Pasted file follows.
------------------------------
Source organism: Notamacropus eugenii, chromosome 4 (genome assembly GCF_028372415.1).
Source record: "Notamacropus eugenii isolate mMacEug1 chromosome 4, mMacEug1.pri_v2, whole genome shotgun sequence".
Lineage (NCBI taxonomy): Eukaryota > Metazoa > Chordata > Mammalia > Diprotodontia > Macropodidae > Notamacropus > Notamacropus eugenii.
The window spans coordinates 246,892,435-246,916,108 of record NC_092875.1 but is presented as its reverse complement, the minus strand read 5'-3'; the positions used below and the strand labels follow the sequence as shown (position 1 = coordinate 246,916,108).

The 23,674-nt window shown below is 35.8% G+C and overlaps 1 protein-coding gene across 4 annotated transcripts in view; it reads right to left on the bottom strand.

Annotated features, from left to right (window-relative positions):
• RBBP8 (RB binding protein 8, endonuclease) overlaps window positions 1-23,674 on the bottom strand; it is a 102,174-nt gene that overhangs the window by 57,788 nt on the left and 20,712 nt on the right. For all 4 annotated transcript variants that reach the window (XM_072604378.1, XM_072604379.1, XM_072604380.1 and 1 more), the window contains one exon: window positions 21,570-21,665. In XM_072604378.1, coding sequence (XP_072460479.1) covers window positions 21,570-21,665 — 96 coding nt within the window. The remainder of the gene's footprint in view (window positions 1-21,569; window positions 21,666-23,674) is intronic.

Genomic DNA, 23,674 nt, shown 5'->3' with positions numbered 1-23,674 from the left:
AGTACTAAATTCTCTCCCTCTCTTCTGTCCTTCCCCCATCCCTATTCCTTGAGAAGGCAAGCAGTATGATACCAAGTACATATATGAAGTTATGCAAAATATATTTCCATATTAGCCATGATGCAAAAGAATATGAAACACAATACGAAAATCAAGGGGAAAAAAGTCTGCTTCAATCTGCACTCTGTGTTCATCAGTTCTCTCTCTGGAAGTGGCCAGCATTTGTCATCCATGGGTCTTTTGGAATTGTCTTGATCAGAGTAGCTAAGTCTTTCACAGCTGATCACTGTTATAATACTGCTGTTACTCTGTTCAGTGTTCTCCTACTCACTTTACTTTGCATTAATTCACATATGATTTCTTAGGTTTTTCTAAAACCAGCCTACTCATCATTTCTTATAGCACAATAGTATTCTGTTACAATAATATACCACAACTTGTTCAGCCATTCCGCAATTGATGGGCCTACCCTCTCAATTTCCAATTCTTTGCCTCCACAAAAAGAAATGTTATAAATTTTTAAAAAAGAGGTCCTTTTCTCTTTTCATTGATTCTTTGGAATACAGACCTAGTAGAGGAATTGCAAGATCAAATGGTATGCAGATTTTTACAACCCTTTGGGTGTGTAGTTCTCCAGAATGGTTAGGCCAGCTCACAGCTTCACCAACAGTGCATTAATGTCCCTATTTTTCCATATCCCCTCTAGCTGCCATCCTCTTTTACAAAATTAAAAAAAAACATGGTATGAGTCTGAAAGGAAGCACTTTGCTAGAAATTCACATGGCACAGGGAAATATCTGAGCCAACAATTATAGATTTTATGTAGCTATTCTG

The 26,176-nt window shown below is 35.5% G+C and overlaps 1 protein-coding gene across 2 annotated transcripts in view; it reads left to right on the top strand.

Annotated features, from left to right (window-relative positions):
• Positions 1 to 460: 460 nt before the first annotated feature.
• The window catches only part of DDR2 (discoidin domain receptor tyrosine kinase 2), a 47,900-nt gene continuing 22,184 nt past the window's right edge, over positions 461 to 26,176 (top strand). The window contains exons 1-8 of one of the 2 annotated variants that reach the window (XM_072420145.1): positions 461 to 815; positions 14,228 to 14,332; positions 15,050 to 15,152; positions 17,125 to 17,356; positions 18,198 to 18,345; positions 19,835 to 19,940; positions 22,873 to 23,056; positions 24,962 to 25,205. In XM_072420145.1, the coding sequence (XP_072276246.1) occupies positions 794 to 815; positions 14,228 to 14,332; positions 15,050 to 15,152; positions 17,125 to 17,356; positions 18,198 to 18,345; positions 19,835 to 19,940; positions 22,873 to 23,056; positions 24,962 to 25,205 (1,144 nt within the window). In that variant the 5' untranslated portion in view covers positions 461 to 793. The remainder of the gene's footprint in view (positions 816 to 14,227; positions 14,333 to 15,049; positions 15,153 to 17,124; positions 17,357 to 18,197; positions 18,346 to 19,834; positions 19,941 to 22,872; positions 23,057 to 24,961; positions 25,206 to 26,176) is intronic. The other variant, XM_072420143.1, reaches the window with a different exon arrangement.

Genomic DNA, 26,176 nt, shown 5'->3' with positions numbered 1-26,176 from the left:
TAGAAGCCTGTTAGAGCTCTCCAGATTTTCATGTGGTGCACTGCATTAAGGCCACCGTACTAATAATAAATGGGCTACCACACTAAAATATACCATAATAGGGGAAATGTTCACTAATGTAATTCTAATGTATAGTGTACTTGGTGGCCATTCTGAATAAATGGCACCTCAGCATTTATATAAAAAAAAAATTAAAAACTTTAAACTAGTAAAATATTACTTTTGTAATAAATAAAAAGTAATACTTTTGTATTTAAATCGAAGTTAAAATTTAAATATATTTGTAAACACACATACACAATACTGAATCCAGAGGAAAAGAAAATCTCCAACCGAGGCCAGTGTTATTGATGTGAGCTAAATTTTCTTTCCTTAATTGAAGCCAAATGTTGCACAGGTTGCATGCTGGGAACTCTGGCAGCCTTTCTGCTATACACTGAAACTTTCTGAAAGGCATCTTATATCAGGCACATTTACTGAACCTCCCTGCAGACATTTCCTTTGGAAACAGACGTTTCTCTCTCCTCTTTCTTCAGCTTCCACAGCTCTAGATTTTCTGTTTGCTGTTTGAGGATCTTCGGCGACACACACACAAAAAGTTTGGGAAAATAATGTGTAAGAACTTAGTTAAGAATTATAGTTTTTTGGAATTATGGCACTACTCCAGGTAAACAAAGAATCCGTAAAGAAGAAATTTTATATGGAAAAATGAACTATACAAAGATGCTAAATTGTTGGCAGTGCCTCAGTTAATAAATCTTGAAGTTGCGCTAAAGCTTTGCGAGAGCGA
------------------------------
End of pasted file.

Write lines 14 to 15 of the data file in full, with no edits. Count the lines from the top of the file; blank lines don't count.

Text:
Genomic DNA, 26,176 nt, shown 5'->3' with positions numbered 1-26,176 from the left:
TAGAAGCCTGTTAGAGCTCTCCAGATTTTCATGTGGTGCACTGCATTAAGGCCACCGTACTAATAATAAATGGGCTACCACACTAAAATATACCATAATAGGGGAAATGTTCACTAATGTAATTCTAATGTATAGTGTACTTGGTGGCCATTCTGAATAAATGGCACCTCAGCATTTATATAAAAAAAAAATTAAAAACTTTAAACTAGTAAAATATTACTTTTGTAATAAATAAAAAGTAATACTTTTGTATTTAAATCGAAGTTAAAATTTAAATATATTTGTAAACACACATACACAATACTGAATCCAGAGGAAAAGAAAATCTCCAACCGAGGCCAGTGTTATTGATGTGAGCTAAATTTTCTTTCCTTAATTGAAGCCAAATGTTGCACAGGTTGCATGCTGGGAACTCTGGCAGCCTTTCTGCTATACACTGAAACTTTCTGAAAGGCATCTTATATCAGGCACATTTACTGAACCTCCCTGCAGACATTTCCTTTGGAAACAGACGTTTCTCTCTCCTCTTTCTTCAGCTTCCACAGCTCTAGATTTTCTGTTTGCTGTTTGAGGATCTTCGGCGACACACACACAAAAAGTTTGGGAAAATAATGTGTAAGAACTTAGTTAAGAATTATAGTTTTTTGGAATTATGGCACTACTCCAGGTAAACAAAGAATCCGTAAAGAAGAAATTTTATATGGAAAAATGAACTATACAAAGATGCTAAATTGTTGGCAGTGCCTCAGTTAATAAATCTTGAAGTTGCGCTAAAGCTTTGCGAGAGCGA